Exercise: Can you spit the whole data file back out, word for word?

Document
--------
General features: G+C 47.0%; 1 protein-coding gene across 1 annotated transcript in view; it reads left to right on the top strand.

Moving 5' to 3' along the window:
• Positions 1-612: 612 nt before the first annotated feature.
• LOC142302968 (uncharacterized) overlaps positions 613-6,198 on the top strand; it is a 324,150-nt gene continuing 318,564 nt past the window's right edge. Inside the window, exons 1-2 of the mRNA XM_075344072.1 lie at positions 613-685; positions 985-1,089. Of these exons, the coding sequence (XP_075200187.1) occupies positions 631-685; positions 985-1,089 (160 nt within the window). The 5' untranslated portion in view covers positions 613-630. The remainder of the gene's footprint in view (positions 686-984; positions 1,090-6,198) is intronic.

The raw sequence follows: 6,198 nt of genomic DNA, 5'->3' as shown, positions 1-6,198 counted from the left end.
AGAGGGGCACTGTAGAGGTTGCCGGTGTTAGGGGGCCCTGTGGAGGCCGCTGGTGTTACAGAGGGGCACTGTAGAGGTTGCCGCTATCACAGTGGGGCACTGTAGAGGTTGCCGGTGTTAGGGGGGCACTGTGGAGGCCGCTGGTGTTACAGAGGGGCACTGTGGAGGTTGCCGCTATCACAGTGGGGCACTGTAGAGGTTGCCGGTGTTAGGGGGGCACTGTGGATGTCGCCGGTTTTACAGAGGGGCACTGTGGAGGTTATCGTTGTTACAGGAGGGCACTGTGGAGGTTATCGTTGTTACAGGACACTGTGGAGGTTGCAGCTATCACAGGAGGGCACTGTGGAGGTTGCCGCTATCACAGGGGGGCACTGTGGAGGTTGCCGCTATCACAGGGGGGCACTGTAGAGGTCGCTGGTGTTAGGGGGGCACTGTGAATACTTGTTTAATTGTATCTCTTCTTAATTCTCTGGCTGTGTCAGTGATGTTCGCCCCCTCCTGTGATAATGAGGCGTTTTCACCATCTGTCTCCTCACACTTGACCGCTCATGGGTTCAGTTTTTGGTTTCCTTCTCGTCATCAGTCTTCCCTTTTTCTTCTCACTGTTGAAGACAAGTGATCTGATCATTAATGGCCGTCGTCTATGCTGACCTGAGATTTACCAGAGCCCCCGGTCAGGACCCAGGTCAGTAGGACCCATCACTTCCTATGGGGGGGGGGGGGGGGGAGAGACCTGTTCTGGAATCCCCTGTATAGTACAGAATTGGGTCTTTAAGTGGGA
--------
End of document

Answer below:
General features: G+C 47.0%; 1 protein-coding gene across 1 annotated transcript in view; it reads left to right on the top strand.

Moving 5' to 3' along the window:
• Positions 1-612: 612 nt before the first annotated feature.
• LOC142302968 (uncharacterized) overlaps positions 613-6,198 on the top strand; it is a 324,150-nt gene continuing 318,564 nt past the window's right edge. Inside the window, exons 1-2 of the mRNA XM_075344072.1 lie at positions 613-685; positions 985-1,089. Of these exons, the coding sequence (XP_075200187.1) occupies positions 631-685; positions 985-1,089 (160 nt within the window). The 5' untranslated portion in view covers positions 613-630. The remainder of the gene's footprint in view (positions 686-984; positions 1,090-6,198) is intronic.

The raw sequence follows: 6,198 nt of genomic DNA, 5'->3' as shown, positions 1-6,198 counted from the left end.
AGAGGGGCACTGTAGAGGTTGCCGGTGTTAGGGGGCCCTGTGGAGGCCGCTGGTGTTACAGAGGGGCACTGTAGAGGTTGCCGCTATCACAGTGGGGCACTGTAGAGGTTGCCGGTGTTAGGGGGGCACTGTGGAGGCCGCTGGTGTTACAGAGGGGCACTGTGGAGGTTGCCGCTATCACAGTGGGGCACTGTAGAGGTTGCCGGTGTTAGGGGGGCACTGTGGATGTCGCCGGTTTTACAGAGGGGCACTGTGGAGGTTATCGTTGTTACAGGAGGGCACTGTGGAGGTTATCGTTGTTACAGGACACTGTGGAGGTTGCAGCTATCACAGGAGGGCACTGTGGAGGTTGCCGCTATCACAGGGGGGCACTGTGGAGGTTGCCGCTATCACAGGGGGGCACTGTAGAGGTCGCTGGTGTTAGGGGGGCACTGTGAATACTTGTTTAATTGTATCTCTTCTTAATTCTCTGGCTGTGTCAGTGATGTTCGCCCCCTCCTGTGATAATGAGGCGTTTTCACCATCTGTCTCCTCACACTTGACCGCTCATGGGTTCAGTTTTTGGTTTCCTTCTCGTCATCAGTCTTCCCTTTTTCTTCTCACTGTTGAAGACAAGTGATCTGATCATTAATGGCCGTCGTCTATGCTGACCTGAGATTTACCAGAGCCCCCGGTCAGGACCCAGGTCAGTAGGACCCATCACTTCCTATGGGGGGGGGGGGGGGGGAGAGACCTGTTCTGGAATCCCCTGTATAGTACAGAATTGGGTCTTTAAGTGGGA